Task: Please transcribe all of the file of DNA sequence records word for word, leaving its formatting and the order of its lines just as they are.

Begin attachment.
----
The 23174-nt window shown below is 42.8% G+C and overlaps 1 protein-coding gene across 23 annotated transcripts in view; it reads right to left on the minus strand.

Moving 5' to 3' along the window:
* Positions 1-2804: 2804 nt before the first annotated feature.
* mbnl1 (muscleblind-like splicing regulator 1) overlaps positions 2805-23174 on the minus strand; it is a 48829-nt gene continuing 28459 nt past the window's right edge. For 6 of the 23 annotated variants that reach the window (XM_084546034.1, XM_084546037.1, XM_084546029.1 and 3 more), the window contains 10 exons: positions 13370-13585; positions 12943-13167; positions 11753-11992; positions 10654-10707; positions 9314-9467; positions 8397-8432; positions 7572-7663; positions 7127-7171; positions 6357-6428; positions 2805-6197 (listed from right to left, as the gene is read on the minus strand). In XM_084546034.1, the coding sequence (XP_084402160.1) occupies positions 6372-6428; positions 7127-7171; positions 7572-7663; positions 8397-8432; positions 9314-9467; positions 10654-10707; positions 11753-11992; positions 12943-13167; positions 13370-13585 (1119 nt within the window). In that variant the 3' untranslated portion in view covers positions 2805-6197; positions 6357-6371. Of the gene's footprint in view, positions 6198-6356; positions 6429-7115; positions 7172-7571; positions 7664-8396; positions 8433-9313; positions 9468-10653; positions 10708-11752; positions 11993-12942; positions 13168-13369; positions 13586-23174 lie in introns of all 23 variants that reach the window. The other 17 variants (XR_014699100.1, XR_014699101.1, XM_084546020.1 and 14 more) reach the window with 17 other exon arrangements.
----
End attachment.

The 23174-nt window shown below is 42.8% G+C and overlaps 1 protein-coding gene across 23 annotated transcripts in view; it reads right to left on the minus strand.

Moving 5' to 3' along the window:
* Positions 1-2804: 2804 nt before the first annotated feature.
* mbnl1 (muscleblind-like splicing regulator 1) overlaps positions 2805-23174 on the minus strand; it is a 48829-nt gene continuing 28459 nt past the window's right edge. For 6 of the 23 annotated variants that reach the window (XM_084546034.1, XM_084546037.1, XM_084546029.1 and 3 more), the window contains 10 exons: positions 13370-13585; positions 12943-13167; positions 11753-11992; positions 10654-10707; positions 9314-9467; positions 8397-8432; positions 7572-7663; positions 7127-7171; positions 6357-6428; positions 2805-6197 (listed from right to left, as the gene is read on the minus strand). In XM_084546034.1, the coding sequence (XP_084402160.1) occupies positions 6372-6428; positions 7127-7171; positions 7572-7663; positions 8397-8432; positions 9314-9467; positions 10654-10707; positions 11753-11992; positions 12943-13167; positions 13370-13585 (1119 nt within the window). In that variant the 3' untranslated portion in view covers positions 2805-6197; positions 6357-6371. Of the gene's footprint in view, positions 6198-6356; positions 6429-7115; positions 7172-7571; positions 7664-8396; positions 8433-9313; positions 9468-10653; positions 10708-11752; positions 11993-12942; positions 13168-13369; positions 13586-23174 lie in introns of all 23 variants that reach the window. The other 17 variants (XR_014699100.1, XR_014699101.1, XM_084546020.1 and 14 more) reach the window with 17 other exon arrangements.